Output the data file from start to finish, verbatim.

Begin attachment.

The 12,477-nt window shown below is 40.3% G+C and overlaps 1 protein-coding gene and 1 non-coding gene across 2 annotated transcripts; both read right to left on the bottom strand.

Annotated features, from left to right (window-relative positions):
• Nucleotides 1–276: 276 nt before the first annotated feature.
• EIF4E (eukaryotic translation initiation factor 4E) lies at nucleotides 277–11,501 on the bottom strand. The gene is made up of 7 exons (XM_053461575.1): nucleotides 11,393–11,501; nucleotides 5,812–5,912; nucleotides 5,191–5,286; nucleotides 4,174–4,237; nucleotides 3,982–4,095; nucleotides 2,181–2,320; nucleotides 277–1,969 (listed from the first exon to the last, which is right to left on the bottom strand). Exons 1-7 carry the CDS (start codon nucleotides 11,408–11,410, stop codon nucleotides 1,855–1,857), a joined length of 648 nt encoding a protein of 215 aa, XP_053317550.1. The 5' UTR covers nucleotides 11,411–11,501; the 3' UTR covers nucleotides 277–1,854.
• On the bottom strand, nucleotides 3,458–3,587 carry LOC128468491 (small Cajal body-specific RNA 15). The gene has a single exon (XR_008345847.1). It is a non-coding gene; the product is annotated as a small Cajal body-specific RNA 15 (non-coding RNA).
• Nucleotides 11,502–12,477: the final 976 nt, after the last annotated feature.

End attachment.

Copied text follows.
The 12,477-nt window shown below is 40.3% G+C and overlaps 1 protein-coding gene and 1 non-coding gene across 2 annotated transcripts; both read right to left on the bottom strand.

Annotated features, from left to right (window-relative positions):
• Nucleotides 1–276: 276 nt before the first annotated feature.
• EIF4E (eukaryotic translation initiation factor 4E) lies at nucleotides 277–11,501 on the bottom strand. The gene is made up of 7 exons (XM_053461575.1): nucleotides 11,393–11,501; nucleotides 5,812–5,912; nucleotides 5,191–5,286; nucleotides 4,174–4,237; nucleotides 3,982–4,095; nucleotides 2,181–2,320; nucleotides 277–1,969 (listed from the first exon to the last, which is right to left on the bottom strand). Exons 1-7 carry the CDS (start codon nucleotides 11,408–11,410, stop codon nucleotides 1,855–1,857), a joined length of 648 nt encoding a protein of 215 aa, XP_053317550.1. The 5' UTR covers nucleotides 11,411–11,501; the 3' UTR covers nucleotides 277–1,854.
• On the bottom strand, nucleotides 3,458–3,587 carry LOC128468491 (small Cajal body-specific RNA 15). The gene has a single exon (XR_008345847.1). It is a non-coding gene; the product is annotated as a small Cajal body-specific RNA 15 (non-coding RNA).
• Nucleotides 11,502–12,477: the final 976 nt, after the last annotated feature.